Thursday, April 10, 2008

BOOKS: The Pillars of the Earth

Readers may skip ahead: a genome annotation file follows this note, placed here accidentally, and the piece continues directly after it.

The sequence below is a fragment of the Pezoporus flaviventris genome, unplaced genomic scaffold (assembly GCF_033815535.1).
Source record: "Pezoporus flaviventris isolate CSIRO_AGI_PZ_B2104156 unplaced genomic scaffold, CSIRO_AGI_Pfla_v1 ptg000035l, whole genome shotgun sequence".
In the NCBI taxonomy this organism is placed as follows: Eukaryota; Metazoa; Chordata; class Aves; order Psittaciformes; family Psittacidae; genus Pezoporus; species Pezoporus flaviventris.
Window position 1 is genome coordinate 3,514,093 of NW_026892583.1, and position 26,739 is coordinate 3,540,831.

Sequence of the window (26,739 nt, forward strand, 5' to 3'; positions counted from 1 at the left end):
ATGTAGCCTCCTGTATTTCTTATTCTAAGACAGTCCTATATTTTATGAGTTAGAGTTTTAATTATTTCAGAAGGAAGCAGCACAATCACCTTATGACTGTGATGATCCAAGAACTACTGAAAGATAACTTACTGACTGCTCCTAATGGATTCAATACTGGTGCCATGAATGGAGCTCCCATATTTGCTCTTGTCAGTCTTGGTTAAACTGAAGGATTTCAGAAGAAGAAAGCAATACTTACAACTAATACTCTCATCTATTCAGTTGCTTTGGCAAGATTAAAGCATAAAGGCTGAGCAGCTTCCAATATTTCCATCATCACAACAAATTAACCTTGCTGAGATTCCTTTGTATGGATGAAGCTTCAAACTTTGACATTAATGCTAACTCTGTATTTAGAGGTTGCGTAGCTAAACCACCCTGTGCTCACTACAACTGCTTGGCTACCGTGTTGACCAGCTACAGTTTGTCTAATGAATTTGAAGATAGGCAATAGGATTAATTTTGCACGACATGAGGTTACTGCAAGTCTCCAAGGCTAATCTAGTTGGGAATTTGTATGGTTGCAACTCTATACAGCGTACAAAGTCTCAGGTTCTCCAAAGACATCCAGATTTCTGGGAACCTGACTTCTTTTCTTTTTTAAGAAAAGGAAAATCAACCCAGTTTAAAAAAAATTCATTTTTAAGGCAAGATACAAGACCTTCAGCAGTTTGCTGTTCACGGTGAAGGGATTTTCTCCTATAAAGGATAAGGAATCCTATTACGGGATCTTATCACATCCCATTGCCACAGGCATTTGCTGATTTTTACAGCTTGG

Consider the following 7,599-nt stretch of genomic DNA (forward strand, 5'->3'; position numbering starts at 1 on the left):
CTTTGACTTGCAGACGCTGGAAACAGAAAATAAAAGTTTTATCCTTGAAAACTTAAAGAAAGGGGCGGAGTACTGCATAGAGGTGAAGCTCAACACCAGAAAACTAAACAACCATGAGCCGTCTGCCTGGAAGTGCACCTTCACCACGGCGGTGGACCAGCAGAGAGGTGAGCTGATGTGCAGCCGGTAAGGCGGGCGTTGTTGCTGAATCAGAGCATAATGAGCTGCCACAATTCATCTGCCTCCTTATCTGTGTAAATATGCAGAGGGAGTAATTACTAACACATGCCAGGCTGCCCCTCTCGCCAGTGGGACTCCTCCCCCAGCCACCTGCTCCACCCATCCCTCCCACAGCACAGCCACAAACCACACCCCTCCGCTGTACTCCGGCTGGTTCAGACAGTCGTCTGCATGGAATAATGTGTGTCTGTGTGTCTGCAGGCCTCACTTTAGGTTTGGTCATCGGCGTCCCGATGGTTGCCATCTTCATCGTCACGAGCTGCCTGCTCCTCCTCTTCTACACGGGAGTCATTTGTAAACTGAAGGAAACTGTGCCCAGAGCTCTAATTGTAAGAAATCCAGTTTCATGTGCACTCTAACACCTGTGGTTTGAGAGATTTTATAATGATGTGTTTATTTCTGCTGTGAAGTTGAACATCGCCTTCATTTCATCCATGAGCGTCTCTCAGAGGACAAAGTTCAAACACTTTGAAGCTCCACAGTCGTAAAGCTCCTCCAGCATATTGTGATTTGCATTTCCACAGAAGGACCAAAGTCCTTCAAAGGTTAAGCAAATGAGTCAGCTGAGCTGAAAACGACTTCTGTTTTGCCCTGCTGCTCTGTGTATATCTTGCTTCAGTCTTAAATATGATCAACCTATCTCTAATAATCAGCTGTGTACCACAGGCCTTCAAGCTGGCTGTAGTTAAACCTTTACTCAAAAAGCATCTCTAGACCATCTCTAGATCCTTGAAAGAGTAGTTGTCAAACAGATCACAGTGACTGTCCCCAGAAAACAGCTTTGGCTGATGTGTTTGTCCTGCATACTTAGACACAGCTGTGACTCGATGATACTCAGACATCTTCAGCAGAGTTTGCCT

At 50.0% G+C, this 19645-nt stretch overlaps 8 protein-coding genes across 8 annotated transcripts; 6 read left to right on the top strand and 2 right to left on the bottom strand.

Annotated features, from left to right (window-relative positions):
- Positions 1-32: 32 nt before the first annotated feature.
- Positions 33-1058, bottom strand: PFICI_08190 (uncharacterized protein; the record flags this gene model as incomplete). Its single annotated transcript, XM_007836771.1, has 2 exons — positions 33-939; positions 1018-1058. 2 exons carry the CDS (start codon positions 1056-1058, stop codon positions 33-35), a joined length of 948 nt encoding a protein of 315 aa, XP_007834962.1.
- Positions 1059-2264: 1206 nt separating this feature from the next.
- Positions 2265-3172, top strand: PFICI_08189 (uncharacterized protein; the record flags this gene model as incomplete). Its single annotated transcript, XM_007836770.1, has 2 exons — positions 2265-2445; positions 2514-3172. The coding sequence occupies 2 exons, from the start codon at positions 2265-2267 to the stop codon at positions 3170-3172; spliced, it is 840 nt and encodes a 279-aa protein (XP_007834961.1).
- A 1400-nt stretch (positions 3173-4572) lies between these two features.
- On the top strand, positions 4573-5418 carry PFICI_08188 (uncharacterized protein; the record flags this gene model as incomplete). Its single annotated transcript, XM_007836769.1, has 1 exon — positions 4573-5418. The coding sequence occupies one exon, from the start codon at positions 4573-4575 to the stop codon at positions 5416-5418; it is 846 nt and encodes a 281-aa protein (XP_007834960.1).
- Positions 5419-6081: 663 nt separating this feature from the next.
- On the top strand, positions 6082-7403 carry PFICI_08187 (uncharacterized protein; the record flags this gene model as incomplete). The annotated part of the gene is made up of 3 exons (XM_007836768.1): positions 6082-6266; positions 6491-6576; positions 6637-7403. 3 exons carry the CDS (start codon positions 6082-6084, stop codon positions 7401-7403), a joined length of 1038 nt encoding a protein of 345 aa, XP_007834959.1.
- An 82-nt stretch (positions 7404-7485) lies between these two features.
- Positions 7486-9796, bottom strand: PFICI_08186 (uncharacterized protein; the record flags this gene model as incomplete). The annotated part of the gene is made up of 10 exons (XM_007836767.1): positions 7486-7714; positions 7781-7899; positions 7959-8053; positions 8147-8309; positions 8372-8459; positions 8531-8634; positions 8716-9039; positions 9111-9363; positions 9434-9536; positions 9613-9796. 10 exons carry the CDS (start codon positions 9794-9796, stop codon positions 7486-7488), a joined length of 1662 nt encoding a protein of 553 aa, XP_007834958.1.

I stayed up late the other night breathlessly finishing Ken Follett's gripping book The Pillars of the Earth. His sweeping story, set in 12th century England, and following the interwoven lives of a mason, a prior, and the dispossessed daughter of an earl, was absolutely fascinating. The plot was a rollercoaster of dreams, conflict, ambitions and intrigue, with unpredictable twists and turns. The characters were engaging, with several noble heroes, a few vile villains, and many other glimpses of humanity. And all set in a very vivid and multifaceted description of 12th century life, leaving me with rich pictures of life in a monastery, in a medieval town, in the royal court, in a local nobleman's castle, and in the villages and the forests. I came for a rollicking story in a historical setting, and came away with so much more. Not just with a history lesson in the early Norman kings of England and the Thomas Becket affair, and a contagious appreciation for the art of cathedral architecture, but a fairly complete lesson in medieval economy slipped in painlessly under the cover of a great story. I knew a nave from a transept before I read this book, but I learned much about the revolutionary advances from romanesque to gothic architectural style, and what it took to get one of those amazing structures built. But lessons aside, it was the story and the characters that kept me rapt. Though they weren't always the most subtle (by and large, the good guys were good and the bad guys were bad), the main characters were given a lifetime of depth, with the heroes at least having times of doubt, frustration, and some imperfections. Over the course of the story, which spanned a full generation or two, I got to know and love (or hate) the characters, and even stayed up late at night sometimes worrying about how they would resolve whatever situation the last page had left them on. And as I closed on the final 150 pages, there was simply no stopping.

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